• Archive for February, 2019

    Are Trade Wars Missing the Point? (Part II)

    by  • February 12, 2019 • Faculty Commentary • 0 Comments

    Cho_Sungjoon thumbBy Sungjoon Cho [originally posted on the International Economic Law and Policy Blog on February 12, 2019]


    In the previous post, I introduced main finding of the recent McKinsey report (“Globalization in Transition: The Future of Trade and Value Chains.”)  The report highlighted the growing importance of services and the relative decline of goods production in global value chains (GVCs).  Likewise, GVCs have become more technology and knowledge-intensive.  In addition, “regional” value chains have become prominent as emerging economies mature and are now capable of insourcing more of intermediate products, which they used to import from advanced economies.  Then, what would be possible implications of those new phenomena to the WTO? (more…)

    Are Trade Wars Missing the Point? (Part I)

    by  • February 6, 2019 • Faculty Commentary • 0 Comments

    Cho_Sungjoon thumbBy Sungjoon Cho [originally posted on the International Economic Law and Policy Blog on February 5, 2019]


    The answer might be in the affirmative according to the recent report by McKinsey Global Institute, titled “Globalization in Transition: The Future of Trade and Value Chains.”  Here is a summary of its main findings.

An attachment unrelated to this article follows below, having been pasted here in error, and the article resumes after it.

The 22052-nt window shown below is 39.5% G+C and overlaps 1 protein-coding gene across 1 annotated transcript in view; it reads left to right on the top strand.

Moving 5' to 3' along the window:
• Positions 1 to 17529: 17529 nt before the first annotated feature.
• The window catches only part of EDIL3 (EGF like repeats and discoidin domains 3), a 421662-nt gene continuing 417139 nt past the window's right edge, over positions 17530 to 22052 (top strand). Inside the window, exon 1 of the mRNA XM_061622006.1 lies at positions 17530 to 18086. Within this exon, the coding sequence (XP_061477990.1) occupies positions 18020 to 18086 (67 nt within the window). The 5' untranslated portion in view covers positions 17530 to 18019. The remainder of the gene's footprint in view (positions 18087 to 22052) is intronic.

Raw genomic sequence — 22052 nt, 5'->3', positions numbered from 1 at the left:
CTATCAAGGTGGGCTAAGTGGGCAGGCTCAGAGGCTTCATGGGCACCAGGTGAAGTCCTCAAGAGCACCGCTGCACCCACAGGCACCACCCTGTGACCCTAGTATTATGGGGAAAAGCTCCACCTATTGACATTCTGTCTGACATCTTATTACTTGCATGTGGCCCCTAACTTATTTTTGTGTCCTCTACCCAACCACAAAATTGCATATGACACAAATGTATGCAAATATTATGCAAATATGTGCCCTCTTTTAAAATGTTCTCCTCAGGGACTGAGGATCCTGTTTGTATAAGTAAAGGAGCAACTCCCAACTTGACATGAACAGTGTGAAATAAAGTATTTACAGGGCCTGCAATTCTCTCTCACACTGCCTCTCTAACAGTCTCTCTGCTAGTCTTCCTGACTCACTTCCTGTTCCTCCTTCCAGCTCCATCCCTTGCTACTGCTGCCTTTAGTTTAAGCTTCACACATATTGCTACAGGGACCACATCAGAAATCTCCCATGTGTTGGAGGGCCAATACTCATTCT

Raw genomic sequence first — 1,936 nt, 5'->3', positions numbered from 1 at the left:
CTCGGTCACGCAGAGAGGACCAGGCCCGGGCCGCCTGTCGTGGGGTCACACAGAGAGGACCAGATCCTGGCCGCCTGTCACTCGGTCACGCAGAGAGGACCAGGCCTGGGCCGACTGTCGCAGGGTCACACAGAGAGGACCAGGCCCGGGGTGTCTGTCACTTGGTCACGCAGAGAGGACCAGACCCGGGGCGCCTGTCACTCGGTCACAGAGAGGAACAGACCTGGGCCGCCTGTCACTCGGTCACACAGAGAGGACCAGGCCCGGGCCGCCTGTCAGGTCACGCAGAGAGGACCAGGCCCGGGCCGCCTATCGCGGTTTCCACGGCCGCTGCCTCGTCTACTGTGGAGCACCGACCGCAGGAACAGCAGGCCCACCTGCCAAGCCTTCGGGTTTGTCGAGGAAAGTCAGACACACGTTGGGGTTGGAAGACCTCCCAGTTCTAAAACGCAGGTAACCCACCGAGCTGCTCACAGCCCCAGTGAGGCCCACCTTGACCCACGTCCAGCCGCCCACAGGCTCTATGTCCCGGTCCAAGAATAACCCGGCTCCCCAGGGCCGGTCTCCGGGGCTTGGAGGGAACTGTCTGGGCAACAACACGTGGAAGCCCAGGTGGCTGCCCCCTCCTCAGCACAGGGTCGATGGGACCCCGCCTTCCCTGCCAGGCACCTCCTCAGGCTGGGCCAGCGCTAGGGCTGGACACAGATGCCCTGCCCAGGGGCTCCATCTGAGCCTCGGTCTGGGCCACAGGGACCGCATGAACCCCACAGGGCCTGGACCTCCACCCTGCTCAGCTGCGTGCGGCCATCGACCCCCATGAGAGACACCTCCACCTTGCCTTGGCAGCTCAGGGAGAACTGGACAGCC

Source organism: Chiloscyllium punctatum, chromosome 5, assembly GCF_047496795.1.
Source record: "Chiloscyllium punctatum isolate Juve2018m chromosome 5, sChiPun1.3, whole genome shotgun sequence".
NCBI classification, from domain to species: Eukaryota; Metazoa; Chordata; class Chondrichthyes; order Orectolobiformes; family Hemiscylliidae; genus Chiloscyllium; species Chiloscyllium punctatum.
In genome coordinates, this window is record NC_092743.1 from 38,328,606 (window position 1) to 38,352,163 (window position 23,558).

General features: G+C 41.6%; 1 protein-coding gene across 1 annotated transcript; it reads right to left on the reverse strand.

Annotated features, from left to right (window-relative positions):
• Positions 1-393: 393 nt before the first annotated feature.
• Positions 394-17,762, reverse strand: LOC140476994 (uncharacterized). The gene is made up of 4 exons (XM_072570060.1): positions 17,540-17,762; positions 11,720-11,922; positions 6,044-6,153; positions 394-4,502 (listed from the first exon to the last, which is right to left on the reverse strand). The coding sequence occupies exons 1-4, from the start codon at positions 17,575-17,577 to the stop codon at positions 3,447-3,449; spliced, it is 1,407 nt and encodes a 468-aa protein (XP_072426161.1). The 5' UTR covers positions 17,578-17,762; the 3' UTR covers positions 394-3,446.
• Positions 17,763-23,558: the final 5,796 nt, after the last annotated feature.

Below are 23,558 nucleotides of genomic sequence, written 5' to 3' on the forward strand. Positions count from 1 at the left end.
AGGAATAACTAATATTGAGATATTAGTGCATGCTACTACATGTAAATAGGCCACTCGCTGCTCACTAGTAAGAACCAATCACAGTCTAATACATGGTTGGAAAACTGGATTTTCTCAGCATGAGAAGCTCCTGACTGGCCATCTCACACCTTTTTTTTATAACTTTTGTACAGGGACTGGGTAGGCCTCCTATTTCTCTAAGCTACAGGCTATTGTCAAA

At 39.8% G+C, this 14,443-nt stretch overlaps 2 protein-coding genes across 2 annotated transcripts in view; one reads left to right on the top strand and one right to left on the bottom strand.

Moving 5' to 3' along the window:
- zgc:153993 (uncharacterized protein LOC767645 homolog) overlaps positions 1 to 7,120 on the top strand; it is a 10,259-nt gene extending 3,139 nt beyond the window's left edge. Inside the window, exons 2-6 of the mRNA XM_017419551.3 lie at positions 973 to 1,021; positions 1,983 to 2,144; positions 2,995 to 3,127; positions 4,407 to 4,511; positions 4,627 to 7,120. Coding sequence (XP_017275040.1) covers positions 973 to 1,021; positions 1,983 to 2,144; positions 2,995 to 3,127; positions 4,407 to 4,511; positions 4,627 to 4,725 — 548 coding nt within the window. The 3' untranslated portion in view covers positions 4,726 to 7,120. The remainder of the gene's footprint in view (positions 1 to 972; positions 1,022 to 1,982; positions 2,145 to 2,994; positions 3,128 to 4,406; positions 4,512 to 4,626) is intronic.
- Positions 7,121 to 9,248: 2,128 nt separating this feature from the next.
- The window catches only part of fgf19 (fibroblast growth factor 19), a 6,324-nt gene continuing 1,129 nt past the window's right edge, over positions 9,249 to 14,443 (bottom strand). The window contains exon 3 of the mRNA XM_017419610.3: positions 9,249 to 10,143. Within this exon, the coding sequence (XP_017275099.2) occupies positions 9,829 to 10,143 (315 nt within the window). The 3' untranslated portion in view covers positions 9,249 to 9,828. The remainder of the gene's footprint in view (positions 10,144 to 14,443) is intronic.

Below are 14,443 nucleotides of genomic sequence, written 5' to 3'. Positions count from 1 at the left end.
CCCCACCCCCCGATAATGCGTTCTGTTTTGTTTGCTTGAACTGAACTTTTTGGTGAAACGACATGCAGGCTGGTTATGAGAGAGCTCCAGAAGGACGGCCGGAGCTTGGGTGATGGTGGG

1. “Goods-producing value chains have grown less trade-intensive.”
    2. “Services play a growing and undervalued role in global value chains.”
    3. “Trade based on labor-cost arbitrage is declining in some value chains.”
    4. “Global value chains are growing more knowledge-intensive.”
    5. “Value chains are becoming more regional and less global.”

    On its face, this report might seem to play the same gloomy tune as “slowbalization.”  However, the McKinsey report does not equate this new phenomenon with the decline of globalization.  On the contrary, it attributes the phenomenon as the economic maturation of emerging economies, such as China, India, Thailand, Malaysia and Indonesia, which are “now consuming more of what they produce.”  By 2030, developing countries’ consumption will exceed a half of global consumption. (more…)